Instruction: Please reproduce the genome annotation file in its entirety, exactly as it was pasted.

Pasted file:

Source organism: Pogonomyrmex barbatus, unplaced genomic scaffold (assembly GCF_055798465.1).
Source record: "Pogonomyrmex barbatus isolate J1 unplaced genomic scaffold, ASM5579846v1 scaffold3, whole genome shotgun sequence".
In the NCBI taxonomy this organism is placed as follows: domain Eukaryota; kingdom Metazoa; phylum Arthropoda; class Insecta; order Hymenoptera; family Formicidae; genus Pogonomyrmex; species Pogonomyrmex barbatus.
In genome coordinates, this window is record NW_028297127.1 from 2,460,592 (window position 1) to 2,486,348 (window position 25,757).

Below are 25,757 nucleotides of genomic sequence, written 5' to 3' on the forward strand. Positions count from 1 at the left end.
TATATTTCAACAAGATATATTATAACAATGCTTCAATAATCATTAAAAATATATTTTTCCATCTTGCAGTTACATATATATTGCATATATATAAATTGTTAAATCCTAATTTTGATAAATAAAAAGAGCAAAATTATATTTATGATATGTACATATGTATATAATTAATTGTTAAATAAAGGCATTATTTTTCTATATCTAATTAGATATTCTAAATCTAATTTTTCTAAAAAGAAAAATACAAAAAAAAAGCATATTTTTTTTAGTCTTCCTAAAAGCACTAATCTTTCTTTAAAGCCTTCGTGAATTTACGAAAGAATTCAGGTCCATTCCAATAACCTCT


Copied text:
Source organism: Pogonomyrmex barbatus, unplaced genomic scaffold (assembly GCF_055798465.1).
Source record: "Pogonomyrmex barbatus isolate J1 unplaced genomic scaffold, ASM5579846v1 scaffold3, whole genome shotgun sequence".
In the NCBI taxonomy this organism is placed as follows: domain Eukaryota; kingdom Metazoa; phylum Arthropoda; class Insecta; order Hymenoptera; family Formicidae; genus Pogonomyrmex; species Pogonomyrmex barbatus.
In genome coordinates, this window is record NW_028297127.1 from 2,460,592 (window position 1) to 2,486,348 (window position 25,757).

Below are 25,757 nucleotides of genomic sequence, written 5' to 3' on the forward strand. Positions count from 1 at the left end.
TATATTTCAACAAGATATATTATAACAATGCTTCAATAATCATTAAAAATATATTTTTCCATCTTGCAGTTACATATATATTGCATATATATAAATTGTTAAATCCTAATTTTGATAAATAAAAAGAGCAAAATTATATTTATGATATGTACATATGTATATAATTAATTGTTAAATAAAGGCATTATTTTTCTATATCTAATTAGATATTCTAAATCTAATTTTTCTAAAAAGAAAAATACAAAAAAAAAGCATATTTTTTTTAGTCTTCCTAAAAGCACTAATCTTTCTTTAAAGCCTTCGTGAATTTACGAAAGAATTCAGGTCCATTCCAATAACCTCT